NGOs make move to cover for COVID-19 losses

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Public Services International (PSI), an NGO, says it seeks srategies on how to resuscitate the economy and cover the losses that countries suffered during the COVID-19 period.

Sani Baba, Regional Secretary, PSI, spoke with the News Agency of Nigeria (NAN) in Lagos on Tuesday during PSI Regional Conference.

He said there was an engagement with African governments and the European Union (EU), where efforts were made to solicit funding to deal with post COVID-19 issues.

He said the EU had really granted almost 400 million euros when they met.

“The big issue is when these funds come, how are they really going to be channeled toward supporting our infrastructure?

“This is one thing that is very fundamental in Africa; before Ebola, we had problems with our infrastructure and when ebola came and we were really put to test, we didn’t do much and now here we are with COVID-19.

“So, that’s why we really discovered that though without the statistics, clearly, Africa has suffered a lot of losses and also during the COVID-19.

“Because we do not have the sufficient records to actually report the actual statistics of what happened country by country but then of course, what it does is to affect the economy.

“And what we’re talking about here is governments have taken so much loans from China, also from other foreigners like IMF and World bank.

“But unfortunately, what they are doing now? They are trying to service their pay back not really the debt,’’ he said.

“Most countries are already running in deficit; they do not have enough money to support public infrastructure be it health, education, energy, water and the rest of them all.

“So, at the end of this programme, hopefully ,we will come up with a strategy on how to engage our governments and also some regional and international congenital bodies like ECOWAS and EU.

“This is so that we can actually make some demands on how some of these issues can be clearly looked at,’’ he said.

Also speaking, Ritta Mbisi from South Africa, said that the essence of the gathering was to review what happened, post-COVID-19 and review preparedness for the pandemic and future pandemics.

“We don’t want to be caught with our pants down again like we did with COVID-19.

“That came as a surprise, and when the world was closed, only the health workers were able to go out and work and also serve the countries.

“We have invited what we call academics from different universities to present papers because they were able to do their research on the pre-COVID and the post-COVID.

“And how the public funds were utilised from the government so that they can combat the COVID-19.

“So, what is expected now is that we should then look inwardly as to what have we done as workers, how we can as unions make sure that we protect the union’s rights of the workers and also set the records rights.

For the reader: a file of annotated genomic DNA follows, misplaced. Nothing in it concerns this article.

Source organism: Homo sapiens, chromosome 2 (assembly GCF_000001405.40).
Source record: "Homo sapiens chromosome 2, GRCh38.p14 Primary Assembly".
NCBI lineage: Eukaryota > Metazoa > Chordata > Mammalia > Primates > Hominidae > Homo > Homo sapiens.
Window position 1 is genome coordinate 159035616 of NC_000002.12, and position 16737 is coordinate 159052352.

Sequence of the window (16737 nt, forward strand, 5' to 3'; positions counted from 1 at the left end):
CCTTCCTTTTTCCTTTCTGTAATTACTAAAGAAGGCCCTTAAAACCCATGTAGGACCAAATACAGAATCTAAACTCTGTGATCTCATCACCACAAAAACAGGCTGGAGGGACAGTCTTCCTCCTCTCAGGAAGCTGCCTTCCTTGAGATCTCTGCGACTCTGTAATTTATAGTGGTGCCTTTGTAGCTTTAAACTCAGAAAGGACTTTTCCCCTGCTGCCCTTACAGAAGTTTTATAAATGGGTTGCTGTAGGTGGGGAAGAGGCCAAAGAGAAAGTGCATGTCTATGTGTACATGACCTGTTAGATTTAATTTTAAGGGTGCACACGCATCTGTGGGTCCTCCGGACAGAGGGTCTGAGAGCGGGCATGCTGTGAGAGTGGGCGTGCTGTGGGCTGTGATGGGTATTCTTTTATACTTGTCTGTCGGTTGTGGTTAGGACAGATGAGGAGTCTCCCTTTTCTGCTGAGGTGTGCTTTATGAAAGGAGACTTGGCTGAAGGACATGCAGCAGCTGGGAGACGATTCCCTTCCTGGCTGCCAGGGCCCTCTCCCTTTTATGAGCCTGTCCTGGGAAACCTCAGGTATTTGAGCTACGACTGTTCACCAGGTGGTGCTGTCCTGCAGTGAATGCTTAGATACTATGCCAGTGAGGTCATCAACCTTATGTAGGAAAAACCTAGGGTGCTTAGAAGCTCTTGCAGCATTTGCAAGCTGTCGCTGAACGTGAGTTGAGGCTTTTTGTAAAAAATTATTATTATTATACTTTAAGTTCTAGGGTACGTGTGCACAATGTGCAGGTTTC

“And what is it that we can improve on in future, where and when we are confronted with such situation,’’ she said.

Daniel Oberko, PSI Tax, Trade and Digitalisation Coordinator, Ghana, said that the regional conference was on health, especially post COVID-19.

Oberko said that the essence was to look at some of the new developments taking place in health services, especially investment in health services.

He said this was important because one of the things realised during COVID-19 was that health workers became or health workers were the frontline staff/workers in the campaign or fight against COVID-19.

“It was realised that some of these health workers faced all kinds of challenges and some who were also promised all kinds of benefits after COVID-19 were not given their promises.

“Most importantly, we knew or we know that one of the things COVID-19 did to us was to expose how weak our health systems are.

“Because we are not investing in the various capital investment in health or various infrastructure of health.

“We are not investing in ensuring that the working conditions of health sector workers especially nurses and other auxiliary workers are improved.

“Our concern is that we need to start talking or having a conversation on investment in health services.

“The unfortunate thing is that government is always focusing on private investment in health,’’ he said.

Oberko said that all what the conference was saying was that, there were challenges with private sector interest in investments in health services.

“The challenge is that, one, because of the use of private equity in investing in health services, it limits government ability to raise revenue from the health sector itself to invest in the health services, to employ more workers and to improve on their working conditions’’.

The News Agency of Nigeria NAN reports that the conference was organised by Public Services International with collaboration with Open Society Foundation and Center for International Corporate Tax Accountability and Research.

Ten English and French speaking African countries were in attendance.

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